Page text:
My dad; he was a classy man. He loved royal interiors. Growing up, I looked up to him because he was a man of high taste. He might not wear perfume but will buy a couch worth the value of a car. While growing up, I, therefore, learned to beautify spaces no matter how small they were. I always like every space to look exotic. The first time I had the opportunity to rent an apartment, I changed apartments twice in two years without bothering about the advance payment already made, just because the environments weren’t exotic enough for me. I wasn’t into interiors at that time; I was into insurance marketing. In fact, what a lot of people don’t know is that my first break didn’t come from interiors but from insurance. The first house I ever bought seven years ago was from insurance. Even after I resigned my insurance marketing job, I was still brokering businesses because I had a lot of clients. That helped me raise capital for Sayaveth. The client who hired me to fix curtains also trusted me with a house of over 4,000 square meters in which I did the gate, burglary, POP, flooring, etc. That was the major break for me; that client is currently a senator in the National Assembly.
Initially, how certain were you that you would succeed in this line?
I think I’ve just been a very lucky person. Less than a year into my job as an insurance marketer, I remember I was able to buy a brand new car worth almost 8million naira while my bosses were still relying on official cars. I was in the public sector and was bringing in deals from the federal and state governments. So, I knew that if I put in the same passion into my own business, I would definitely succeed since marketing insurance is more difficult.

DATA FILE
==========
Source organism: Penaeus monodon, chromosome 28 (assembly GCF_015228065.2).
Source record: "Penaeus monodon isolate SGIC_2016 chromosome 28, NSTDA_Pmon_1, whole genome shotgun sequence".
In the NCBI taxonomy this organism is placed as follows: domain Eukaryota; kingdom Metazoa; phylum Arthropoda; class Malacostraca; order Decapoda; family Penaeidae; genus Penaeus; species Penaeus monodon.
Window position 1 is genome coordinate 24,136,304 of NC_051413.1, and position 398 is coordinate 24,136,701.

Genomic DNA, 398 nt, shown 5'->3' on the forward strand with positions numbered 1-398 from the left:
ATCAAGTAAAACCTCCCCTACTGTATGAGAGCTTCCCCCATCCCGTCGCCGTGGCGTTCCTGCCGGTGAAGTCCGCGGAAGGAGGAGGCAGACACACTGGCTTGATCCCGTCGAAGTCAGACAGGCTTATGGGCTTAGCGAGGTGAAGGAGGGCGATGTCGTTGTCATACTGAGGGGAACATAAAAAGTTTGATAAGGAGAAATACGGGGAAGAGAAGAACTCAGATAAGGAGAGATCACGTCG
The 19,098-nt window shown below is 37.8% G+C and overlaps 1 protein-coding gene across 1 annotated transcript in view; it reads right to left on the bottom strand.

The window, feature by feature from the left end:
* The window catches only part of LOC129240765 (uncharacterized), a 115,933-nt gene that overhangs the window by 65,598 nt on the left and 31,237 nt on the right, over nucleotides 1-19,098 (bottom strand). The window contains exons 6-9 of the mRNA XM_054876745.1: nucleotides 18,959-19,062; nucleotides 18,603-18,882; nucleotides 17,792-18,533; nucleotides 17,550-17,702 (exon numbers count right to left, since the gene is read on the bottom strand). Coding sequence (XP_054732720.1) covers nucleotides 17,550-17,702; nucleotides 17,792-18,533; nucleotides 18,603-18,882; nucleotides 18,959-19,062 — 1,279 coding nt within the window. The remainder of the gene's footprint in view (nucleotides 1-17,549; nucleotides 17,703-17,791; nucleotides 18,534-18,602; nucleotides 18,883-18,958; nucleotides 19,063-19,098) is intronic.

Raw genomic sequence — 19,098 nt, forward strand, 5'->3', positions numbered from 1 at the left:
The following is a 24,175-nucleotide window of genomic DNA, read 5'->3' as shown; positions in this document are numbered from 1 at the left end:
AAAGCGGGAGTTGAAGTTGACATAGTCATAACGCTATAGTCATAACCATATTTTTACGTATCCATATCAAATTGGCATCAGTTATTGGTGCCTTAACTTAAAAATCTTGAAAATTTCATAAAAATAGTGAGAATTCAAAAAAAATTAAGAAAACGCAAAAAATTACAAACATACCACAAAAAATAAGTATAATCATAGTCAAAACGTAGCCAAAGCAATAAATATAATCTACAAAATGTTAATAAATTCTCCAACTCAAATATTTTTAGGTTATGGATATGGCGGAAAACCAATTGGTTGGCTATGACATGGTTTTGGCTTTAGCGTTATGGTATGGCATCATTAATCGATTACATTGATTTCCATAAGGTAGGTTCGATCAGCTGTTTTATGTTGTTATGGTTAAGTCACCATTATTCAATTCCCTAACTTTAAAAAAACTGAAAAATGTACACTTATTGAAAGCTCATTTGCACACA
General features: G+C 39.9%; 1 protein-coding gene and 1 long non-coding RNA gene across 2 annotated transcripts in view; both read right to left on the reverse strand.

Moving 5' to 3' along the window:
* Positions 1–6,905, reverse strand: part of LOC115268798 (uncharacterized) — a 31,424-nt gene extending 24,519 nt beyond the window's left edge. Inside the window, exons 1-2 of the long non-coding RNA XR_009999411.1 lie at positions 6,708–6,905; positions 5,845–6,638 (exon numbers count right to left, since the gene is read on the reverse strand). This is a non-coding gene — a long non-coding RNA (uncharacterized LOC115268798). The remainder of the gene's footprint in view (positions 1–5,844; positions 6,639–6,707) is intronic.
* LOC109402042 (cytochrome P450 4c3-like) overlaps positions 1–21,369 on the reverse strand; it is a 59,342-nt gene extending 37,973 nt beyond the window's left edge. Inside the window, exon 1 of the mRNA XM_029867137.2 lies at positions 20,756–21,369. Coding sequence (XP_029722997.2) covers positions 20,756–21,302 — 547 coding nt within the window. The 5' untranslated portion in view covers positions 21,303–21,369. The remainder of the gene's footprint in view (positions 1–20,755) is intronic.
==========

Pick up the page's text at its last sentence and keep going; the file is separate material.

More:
What strategies have helped?
Consistency and the determination to break the norm. I decided I won’t do the regular furnishing seen in most parts of the country. In fact, Sayaveth was one of the few companies that started finishing to furnishing until others came on board. Now, we have partners abroad that we work with; we specify what we want and they produce. But for commercial furnishing jobs like hotels, restaurants, clubs, saloons, etc., we produce here locally 100 per cent.
Let’s talk about your hotel; what led you into the hospitality industry?
I’m not really passionate about hotels. I just needed to go into it because some clients usually ask to see spaces we’ve beautified and taken them into people’s private properties seemed inappropriate. Sometimes too, they are in need of places to lodge when they come to Lagos to see us. That inspired the decision to venture into the hospitality industry in 2016.